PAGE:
Have you taken the time to record what you or a relative was like? If you think it’s too difficult, then dig through your attics, garages, and files for essays written during high school. You might discover the fodder you need to write a book that becomes a family history treasure.
Every family and every family member has stories they share about days gone by. We tell them at reunions, Sunday dinners, and during casual activities. Stories immerse the average children and family members in there heritage without the drudgery of digging in archives or looking at stale charts. The best treasure we can leave for our family is book detailing our past.
What did you save from high school?
For many, high school is a significant milestone from an individual’s past. A significant portion of former high school students saved memorabilia and photos from that rite of passage. If you’re fortunate, you might have journals or assignments from that time period.
Take out your high school treasure and begin making a memory book about the teenage years. Discuss the activities you participated in, the classes you liked, the friends you made, and so on.
If you have writings from high school, you can include them in your high school memory book or create a separate book of their own.
How Andy’s High School Essays Became Our Family Treasure
Andy, the DNA guy of Family History Fanatics, has developed a reputation for simplifying the complex in genetic genealogy. He also handles topics such as:
- Adam and Eve
- Old People in Genealogy
- Red Heads
Had we known Andy in high school, we would have met a smart troublemaker. His poor English teachers received the full brunt of his comical frustration with the public school system. And yet, those teachers probably silently chuckled with approval as he challenged the status quo of learning. In so doing, he left a unique paper trail.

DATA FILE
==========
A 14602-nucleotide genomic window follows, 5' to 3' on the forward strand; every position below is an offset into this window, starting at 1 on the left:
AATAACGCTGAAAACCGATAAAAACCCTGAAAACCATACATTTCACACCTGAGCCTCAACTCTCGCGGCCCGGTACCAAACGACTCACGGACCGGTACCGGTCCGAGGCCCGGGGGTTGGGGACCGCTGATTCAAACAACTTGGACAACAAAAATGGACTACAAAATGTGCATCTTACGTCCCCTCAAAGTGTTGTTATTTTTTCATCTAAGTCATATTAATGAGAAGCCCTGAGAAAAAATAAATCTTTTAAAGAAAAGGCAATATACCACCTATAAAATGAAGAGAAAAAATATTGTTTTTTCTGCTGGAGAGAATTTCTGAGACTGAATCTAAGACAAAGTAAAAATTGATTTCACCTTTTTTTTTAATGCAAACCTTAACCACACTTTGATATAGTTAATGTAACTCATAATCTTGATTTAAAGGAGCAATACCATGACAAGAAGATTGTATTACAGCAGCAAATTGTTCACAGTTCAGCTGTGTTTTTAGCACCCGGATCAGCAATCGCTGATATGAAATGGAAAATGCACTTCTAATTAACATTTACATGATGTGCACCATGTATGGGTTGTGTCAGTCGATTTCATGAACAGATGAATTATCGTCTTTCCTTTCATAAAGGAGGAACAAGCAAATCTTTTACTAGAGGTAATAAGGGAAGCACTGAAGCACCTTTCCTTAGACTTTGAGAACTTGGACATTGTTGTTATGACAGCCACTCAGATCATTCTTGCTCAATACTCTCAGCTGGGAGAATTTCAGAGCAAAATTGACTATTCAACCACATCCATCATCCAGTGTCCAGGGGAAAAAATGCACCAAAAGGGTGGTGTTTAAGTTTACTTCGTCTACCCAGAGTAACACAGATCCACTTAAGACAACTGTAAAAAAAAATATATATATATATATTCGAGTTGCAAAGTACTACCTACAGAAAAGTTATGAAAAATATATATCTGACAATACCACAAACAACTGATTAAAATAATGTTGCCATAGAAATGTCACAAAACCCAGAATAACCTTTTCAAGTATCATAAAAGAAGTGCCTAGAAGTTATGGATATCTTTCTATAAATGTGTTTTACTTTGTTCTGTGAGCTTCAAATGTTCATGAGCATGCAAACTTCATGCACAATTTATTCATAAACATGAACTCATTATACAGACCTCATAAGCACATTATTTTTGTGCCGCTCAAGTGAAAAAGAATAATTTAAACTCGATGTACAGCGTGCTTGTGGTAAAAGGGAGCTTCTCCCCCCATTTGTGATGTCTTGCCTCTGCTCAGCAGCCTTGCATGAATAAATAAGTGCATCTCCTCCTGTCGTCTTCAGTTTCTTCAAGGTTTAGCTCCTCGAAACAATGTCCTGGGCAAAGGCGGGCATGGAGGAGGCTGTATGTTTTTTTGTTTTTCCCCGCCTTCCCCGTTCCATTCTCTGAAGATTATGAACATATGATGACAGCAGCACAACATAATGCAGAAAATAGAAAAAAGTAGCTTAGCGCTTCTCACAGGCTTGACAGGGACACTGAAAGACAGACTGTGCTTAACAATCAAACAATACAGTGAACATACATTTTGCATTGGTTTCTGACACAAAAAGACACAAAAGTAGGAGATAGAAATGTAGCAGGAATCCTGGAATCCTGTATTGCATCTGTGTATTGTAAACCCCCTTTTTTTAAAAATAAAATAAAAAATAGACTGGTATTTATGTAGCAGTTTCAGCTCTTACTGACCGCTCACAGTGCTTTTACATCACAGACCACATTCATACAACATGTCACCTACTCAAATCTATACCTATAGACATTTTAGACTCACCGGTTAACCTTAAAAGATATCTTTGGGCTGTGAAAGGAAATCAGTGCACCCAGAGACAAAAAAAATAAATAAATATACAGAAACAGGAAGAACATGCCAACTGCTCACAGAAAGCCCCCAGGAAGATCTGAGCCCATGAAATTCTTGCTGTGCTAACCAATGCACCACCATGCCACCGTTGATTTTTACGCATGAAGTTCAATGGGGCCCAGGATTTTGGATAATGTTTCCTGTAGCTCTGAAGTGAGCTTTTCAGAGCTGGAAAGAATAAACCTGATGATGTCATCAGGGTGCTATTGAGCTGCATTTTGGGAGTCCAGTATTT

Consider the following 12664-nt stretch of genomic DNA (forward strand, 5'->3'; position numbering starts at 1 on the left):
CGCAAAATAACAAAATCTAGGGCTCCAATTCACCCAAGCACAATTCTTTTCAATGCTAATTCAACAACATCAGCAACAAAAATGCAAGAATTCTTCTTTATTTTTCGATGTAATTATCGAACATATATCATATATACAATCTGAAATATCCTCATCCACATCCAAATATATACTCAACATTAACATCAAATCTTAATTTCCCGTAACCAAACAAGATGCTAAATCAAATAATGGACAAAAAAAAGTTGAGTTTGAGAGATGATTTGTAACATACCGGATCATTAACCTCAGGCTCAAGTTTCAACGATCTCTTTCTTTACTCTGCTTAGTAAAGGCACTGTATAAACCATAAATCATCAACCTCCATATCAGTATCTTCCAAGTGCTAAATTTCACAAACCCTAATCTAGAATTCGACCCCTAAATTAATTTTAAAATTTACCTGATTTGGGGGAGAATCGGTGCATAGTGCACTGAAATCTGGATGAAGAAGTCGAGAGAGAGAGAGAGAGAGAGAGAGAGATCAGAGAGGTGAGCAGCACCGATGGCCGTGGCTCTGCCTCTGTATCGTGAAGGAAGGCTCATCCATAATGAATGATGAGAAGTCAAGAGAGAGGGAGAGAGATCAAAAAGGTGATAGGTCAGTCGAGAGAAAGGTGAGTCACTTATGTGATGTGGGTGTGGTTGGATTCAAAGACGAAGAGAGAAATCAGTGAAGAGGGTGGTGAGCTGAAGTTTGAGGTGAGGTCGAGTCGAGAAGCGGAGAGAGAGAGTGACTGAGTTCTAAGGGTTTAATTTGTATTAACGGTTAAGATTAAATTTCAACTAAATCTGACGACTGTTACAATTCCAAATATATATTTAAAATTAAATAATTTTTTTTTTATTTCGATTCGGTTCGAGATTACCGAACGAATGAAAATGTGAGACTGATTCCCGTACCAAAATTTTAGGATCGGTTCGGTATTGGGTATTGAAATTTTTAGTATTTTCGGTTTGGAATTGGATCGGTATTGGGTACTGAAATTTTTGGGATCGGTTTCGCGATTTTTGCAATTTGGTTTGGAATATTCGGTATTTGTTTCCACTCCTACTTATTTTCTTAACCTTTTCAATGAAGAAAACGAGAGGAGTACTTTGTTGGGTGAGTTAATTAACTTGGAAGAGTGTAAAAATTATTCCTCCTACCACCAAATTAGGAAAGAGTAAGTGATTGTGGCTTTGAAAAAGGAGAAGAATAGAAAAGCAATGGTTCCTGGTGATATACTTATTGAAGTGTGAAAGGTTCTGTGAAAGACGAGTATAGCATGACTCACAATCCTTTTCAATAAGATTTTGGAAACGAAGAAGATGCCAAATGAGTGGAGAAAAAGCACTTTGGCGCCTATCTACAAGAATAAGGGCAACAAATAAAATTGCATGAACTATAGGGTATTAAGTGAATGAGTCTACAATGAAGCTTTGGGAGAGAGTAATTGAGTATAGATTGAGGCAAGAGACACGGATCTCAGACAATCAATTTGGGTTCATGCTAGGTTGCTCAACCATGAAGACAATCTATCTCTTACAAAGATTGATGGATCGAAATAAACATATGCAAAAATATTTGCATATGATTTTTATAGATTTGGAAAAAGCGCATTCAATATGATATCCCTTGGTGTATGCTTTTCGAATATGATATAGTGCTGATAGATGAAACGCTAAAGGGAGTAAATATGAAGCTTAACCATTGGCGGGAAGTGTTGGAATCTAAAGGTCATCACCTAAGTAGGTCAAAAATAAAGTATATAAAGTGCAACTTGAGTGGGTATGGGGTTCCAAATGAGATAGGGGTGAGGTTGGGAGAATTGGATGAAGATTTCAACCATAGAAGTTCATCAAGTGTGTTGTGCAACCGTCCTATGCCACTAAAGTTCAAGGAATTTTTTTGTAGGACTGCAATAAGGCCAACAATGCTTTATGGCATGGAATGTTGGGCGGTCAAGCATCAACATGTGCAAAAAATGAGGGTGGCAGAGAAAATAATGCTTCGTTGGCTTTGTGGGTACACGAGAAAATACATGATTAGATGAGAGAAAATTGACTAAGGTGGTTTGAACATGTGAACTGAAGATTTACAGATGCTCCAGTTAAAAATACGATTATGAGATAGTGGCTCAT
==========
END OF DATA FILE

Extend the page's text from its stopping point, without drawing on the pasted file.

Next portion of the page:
We transcribed his essays. Then Andy recorded what he thought about the essays at the time. More often than not, he found little value in the literary essays and did not hold back in sharing those thoughts in print.
He then proceeded to share the background antics that don’t appear in the essays. One particular favorite antic involved convincing his fellow students to add a high value word into each of their oral essays. The teacher complimented the first student on the use of the word. By the third student’s oral report, the teacher suspected that a jokester had inserted themselves into the scholastic ritual.
The high school English teachers left commentary and feedback on many of the assignments. Andy’s favorite center around, “You’ll need this skill in the future.” To which, Andy inserted his ’20 years later’ counter
The Value of Such a Family History Book
Many genealogists love finding love letters exchanged between their war bride and soldier progenitors. They celebrate journals filled with the highs and lows of daily living and spiritual experiences.
Through Andy’s poems, essays, and literary critiques, the commentary of his teachers, and his reflections on the past, my children catch a glimpse of their father as a teenage academic rebel. They begin to question the value of their own scholastic assignments and find ways to insert quips into their individual assignments.
You can leave a similar legacy for your posterity. Plus, you can FINALLY throw out those old papers since you have preserved them in a more lasting book!
Be inspired to turn your essays into a family history treasure
After you’ve read Andy’s book, How to Fail English with Style, you will know that family history projects can be extremely fun. Use his inspiration to create your own comical perspective on life. Then come back here and share a link to your works.